SALT LAKE CITY — It took Jerry Sloan about a tenth of a second to answer, when asked if he is getting tired of being asked about his team's slow starts, which continued Saturday night in Houston.
"Yeah," he said, and then quickly added. "I'm much more concerned about the finish than I am about the start."
After seeing his team follow the same pattern for the majority of the season — fall behind early into a deep hole, then rally back in the second half, often for a victory — Sloan is almost getting to the point of accepting his team's penchant for slow starts.
After the poor start in the home loss to Atlanta, he had hinted last week about perhaps changing his usual starting lineup of Deron Williams, Raja Bell, Andrei Kirilenko, Paul Millsap and Al Jefferson. But on Monday he said people worry too much about who's in the starting lineup.
"I don't know why there's so much emphasis put on who starts," he said. "I've never understood that. We always go through this, 'who's going to start, who's going to play.' That always amazes me."
Sloan did agree that who starts can be an issue if the team gets so far behind, like it did against Atlanta, that it can't come back.
"That's true," he said. "But maybe we start off fast and don't come back and win either. You've got to look at that."
Some fans have suggested perhaps not starting Al Jefferson and Paul Millsap together, but both players say they prefer to start.
Millsap waited patiently on the bench for four years behind Carlos Boozer, getting just 49 starts in 322 games before finally becoming the full-time starter this year.
He said he prefers to start, but adds, "You've got to play your role no matter what it is."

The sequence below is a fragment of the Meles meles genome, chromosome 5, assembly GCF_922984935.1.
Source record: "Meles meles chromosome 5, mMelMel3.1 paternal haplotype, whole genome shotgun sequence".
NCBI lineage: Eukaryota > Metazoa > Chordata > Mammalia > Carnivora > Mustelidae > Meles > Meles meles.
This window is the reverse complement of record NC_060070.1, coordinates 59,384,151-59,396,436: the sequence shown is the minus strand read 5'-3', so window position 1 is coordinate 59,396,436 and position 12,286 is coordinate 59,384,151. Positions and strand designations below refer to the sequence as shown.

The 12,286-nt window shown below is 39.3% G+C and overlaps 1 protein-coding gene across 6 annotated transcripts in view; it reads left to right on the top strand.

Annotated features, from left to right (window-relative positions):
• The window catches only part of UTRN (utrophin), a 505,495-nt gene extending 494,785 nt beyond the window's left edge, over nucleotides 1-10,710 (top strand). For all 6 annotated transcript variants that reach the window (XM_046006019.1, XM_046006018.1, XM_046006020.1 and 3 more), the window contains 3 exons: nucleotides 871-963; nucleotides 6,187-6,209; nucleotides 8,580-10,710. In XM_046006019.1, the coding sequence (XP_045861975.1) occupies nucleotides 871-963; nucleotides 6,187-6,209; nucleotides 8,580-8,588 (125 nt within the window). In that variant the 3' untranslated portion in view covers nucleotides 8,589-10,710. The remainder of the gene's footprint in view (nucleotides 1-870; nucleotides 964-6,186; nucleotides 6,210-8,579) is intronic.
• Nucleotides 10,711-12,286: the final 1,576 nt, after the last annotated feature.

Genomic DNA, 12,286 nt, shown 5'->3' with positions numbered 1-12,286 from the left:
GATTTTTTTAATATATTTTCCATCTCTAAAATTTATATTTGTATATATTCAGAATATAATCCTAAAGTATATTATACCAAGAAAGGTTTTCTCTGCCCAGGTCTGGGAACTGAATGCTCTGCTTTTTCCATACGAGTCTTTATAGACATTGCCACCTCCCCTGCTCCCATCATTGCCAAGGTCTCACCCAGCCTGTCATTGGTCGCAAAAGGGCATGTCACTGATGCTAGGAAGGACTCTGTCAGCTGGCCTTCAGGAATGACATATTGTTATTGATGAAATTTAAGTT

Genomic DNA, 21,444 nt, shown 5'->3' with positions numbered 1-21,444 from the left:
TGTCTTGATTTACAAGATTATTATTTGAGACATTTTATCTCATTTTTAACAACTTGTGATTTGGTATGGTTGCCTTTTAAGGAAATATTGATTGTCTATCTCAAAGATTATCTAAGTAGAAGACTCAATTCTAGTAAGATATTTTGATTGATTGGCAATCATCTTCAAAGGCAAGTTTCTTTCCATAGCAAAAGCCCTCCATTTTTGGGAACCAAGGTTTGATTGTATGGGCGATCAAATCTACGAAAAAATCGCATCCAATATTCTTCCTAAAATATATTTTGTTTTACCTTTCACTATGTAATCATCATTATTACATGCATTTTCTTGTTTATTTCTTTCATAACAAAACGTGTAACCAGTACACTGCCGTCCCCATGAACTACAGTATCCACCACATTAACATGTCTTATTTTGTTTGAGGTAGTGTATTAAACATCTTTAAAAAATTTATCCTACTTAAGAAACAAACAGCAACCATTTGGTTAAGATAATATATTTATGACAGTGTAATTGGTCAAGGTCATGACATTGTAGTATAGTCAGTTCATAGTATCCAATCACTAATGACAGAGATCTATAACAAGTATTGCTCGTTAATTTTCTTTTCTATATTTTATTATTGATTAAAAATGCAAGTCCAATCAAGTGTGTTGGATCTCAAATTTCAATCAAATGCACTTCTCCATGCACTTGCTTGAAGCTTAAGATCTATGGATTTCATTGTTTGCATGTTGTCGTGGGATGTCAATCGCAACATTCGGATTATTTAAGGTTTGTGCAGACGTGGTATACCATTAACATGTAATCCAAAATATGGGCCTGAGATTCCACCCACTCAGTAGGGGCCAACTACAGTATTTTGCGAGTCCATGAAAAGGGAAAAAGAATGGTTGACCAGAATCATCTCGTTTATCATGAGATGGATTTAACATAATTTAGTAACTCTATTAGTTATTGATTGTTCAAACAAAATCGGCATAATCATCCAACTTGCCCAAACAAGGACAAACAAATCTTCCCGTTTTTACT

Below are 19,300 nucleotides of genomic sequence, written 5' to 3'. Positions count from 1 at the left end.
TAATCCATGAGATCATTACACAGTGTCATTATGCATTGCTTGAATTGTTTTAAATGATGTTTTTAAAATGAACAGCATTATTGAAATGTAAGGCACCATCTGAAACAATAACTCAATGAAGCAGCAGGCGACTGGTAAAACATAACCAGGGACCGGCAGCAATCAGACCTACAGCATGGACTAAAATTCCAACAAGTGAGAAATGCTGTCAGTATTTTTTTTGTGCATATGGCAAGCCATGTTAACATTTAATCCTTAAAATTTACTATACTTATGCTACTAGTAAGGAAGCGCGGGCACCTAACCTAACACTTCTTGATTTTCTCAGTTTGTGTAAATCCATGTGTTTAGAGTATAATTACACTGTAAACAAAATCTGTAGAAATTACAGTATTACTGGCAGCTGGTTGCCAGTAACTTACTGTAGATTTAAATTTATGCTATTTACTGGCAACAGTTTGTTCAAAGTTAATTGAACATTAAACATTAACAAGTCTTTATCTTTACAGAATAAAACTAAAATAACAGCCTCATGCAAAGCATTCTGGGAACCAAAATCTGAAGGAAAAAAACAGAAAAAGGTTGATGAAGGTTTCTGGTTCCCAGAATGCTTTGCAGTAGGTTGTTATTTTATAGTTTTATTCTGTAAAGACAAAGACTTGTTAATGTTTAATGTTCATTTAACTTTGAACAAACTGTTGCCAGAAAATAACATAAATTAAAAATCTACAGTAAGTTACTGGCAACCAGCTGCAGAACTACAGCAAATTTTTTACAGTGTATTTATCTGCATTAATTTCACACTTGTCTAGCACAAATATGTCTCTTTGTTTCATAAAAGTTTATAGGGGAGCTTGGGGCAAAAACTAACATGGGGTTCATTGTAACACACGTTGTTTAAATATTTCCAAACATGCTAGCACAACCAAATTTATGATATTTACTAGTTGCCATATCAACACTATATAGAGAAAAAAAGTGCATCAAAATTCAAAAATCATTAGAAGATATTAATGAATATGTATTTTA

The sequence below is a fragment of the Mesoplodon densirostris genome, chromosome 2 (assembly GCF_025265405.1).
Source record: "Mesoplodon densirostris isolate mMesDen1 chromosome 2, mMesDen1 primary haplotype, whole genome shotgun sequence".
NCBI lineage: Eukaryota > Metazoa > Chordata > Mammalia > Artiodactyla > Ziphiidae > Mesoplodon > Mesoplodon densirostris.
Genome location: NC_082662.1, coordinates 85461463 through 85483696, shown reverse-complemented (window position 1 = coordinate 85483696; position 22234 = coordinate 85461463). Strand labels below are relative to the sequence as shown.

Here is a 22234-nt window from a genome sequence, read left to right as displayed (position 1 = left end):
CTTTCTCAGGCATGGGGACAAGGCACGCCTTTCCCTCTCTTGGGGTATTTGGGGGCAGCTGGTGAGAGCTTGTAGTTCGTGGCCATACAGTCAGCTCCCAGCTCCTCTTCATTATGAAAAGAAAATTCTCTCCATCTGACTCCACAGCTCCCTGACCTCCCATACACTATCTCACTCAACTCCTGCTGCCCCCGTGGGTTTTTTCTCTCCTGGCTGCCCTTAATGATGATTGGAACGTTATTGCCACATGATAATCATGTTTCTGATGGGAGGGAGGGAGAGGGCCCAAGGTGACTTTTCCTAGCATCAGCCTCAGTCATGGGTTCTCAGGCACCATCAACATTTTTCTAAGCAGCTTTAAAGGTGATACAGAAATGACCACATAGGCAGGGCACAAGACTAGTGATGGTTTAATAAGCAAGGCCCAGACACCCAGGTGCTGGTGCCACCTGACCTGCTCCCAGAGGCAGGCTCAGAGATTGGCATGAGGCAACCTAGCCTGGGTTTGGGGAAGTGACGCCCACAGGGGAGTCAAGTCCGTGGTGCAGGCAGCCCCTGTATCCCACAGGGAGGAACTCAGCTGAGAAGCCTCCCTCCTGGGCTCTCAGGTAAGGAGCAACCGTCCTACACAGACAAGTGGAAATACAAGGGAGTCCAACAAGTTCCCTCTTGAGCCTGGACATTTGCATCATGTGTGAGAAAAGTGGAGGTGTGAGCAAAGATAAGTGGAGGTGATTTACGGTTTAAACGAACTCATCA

Jefferson said he enjoyed coming off the bench his first two years in Boston, but has started the last four-plus years and likes it.
"Everybody would rather be a starter," he said.
Sloan also pointed out that some players don't do as well off the bench, so he might be reluctant to take certain players out of the starting lineup.
"That's another thing," he said. "You can change starters, but sometimes guys don't play well off the bench. It's a crapshoot sometimes to decide who to start and who to play."
Sloan acknowledged he doesn't have all the answers, but is open to ideas of who he should start.
"Who would I start? I'm waiting for that advice."
OKUR ON THE MEND: Mehmet Okur is back for a third try at playing for the Jazz this season.
After sitting out for eight months with a ruptured Achilles tendon, Okur came back for two games only to injure his ankle. Then after returning for two more, he was sidelined with a back injury.
He's missed the last five Jazz games, but after working out in Salt Lake during the team's most recent trip, Okur declared himself ready to play, even if the Jazz list him as questionable for Wednesday's game against New York.
"I'm doing a lot better," he said before Monday's practice. "I've been doing a lot more stuff the last couple of days and hopefully will be able to do more stuff today and tomorrow and I should be able to go next game."
Okur said his body has reacted to the long layoff, causing the minor injuries to his ankle and back.
"It's been a rough last nine months for me," he said. "I'm just hopeful this is the last one. I just want to play basketball. I just want to stay healthy and finish strong."
SNEAKING 18 IN: If you want Deron Williams' face to light up, just ask him about golf.
Williams said he got to play his favorite offseason sport Sunday and was happy to report he shot an 86.
Obviously he didn't play in Utah, where the high Sunday was about 20 with snow on the ground.
Rather, Williams stayed in Texas an extra day after the game at Houtson and fit in 18 holes, while most of the rest of the team came back to frigid Utah.
MISC: The Jazz will be paying all 13 players for the rest of the season after Monday's NBA deadline for non-guaranteed players came and went. The only player on the Jazz roster with a non-guaranteed contract is rookie Jeremy Evans and the Jazz confirmed he's not going anywhere ... Sloan saw the report of the possible blockbuster three-team trade involving Carmelo Anthony and Denver, one of his team's division rivals. "I've got more to worry about with this team than to worry about Denver," he said. "They know their business better than I do. I try not to get in the business part of it." ... While the Jazz have had three days off, their Wednesday opponent, New York, plays in Portland Tuesday night after losing to the Lakers in Los Angeles Sunday night.